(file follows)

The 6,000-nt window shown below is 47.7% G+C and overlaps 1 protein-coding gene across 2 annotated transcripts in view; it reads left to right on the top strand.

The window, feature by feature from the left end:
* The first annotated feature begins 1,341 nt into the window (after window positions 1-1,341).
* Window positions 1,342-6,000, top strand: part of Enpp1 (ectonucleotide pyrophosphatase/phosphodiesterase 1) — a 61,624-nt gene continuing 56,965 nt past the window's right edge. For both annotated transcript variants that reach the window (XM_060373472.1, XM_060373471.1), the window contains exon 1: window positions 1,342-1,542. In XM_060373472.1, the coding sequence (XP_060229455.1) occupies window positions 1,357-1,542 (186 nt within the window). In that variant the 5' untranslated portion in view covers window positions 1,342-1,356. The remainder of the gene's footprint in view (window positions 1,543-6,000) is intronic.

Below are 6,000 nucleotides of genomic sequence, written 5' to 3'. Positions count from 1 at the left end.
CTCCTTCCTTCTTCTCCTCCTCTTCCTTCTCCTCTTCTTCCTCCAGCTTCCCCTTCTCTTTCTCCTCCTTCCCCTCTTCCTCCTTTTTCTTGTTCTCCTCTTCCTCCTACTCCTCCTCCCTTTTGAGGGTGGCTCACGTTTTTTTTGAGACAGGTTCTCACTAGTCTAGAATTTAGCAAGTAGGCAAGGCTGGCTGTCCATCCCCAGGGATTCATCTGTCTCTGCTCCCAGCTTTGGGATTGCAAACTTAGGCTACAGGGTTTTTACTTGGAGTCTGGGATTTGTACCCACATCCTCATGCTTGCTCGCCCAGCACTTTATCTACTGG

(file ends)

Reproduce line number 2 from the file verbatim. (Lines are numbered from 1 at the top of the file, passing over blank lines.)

The window, feature by feature from the left end: